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“Ban the Box” Will Be Signed Into Law in Colorado

The Colorado legislature has passed “Ban the Box” legislation, which prohibits Colorado employers from (1) inquiring into a job applicant’s criminal history on an initial employment application, and (2) advertising or stating that individuals with criminal histories cannot apply for certain positions. FN 1  Assuming Governor Polis signs the Ban the Box Bill into law, as expected, Colorado will join 12 other states and 18 cities and counties that extend their Ban the Box laws to private employers.FN2  The Bill is effective September 1, 2019 for employers with 11 or more employees, and September 1, 2021 for all other employers. 

The Ban the Box Bill allows for exceptions where federal, state, or local law or regulation prohibits employing for that position a person with a specific criminal history (such as nurses/elder caregivers, daycare providers, caregivers in residential facilities, school teachers, and nonteaching school employees), positions which the law requires criminal history record checks (same), or when an employer is trying to encourage employment of people with criminal histories.

Importantly, the Ban the Box Bill does not create a private cause of action or a new protected class under existing anti-discrimination laws.  However, it does include staged penalties after the first violation. FN3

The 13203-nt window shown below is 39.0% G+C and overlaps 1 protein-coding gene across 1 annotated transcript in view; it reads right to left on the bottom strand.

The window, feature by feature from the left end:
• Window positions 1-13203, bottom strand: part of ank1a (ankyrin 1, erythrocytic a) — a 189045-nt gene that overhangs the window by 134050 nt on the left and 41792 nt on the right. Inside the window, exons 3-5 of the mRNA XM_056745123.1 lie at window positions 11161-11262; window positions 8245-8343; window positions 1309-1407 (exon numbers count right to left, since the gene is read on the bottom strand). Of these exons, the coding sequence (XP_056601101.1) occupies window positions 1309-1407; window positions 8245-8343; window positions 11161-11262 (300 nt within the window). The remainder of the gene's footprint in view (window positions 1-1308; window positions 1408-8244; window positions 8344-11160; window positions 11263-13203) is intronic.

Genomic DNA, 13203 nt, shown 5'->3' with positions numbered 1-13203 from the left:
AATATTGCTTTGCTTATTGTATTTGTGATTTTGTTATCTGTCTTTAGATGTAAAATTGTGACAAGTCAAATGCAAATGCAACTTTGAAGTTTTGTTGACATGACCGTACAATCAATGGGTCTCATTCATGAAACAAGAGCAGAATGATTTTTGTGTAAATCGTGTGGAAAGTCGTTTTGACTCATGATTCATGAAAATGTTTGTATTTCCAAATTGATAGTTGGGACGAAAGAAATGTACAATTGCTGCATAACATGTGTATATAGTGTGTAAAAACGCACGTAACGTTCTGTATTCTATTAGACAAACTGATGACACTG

Takeaway

Colorado’s Ban the Box legislation will impact many Colorado employers’ hiring practices and processes. Employers for which the Ban the Box Bill will apply will want to thoroughly review their (1) employment application and remove inquiries regarding a job applicant’s criminal history, and (2) employment advertising materials to ensure that they do not state that individuals with criminal histories cannot apply for certain positions. Employers with questions as to whether they are exempted are encouraged to contact an employment attorney for guidance.

Footnotes:

FN1: House Bill 19-1025. See https://leg.colorado.gov/bills/hb19-1025

FN2: See, e.g., California, Cal. Gov’t Code § 12952; Illinois, 820 ILSC 75/5, et seq.; Kansas City, Missouri , Code of Ordinances § 38-104

FN3: For the first violation, a warning and an order requiring compliance within thirty days; for the second violation, an order requiring compliance within thirty days and a civil penalty not to exceed one thousand dollars; for a third or subsequent violation, an order requiring compliance within thirty days and a civil penalty not to exceed two thousand five hundred dollars.  See  https://leg.colorado.gov/bills/hb19-1025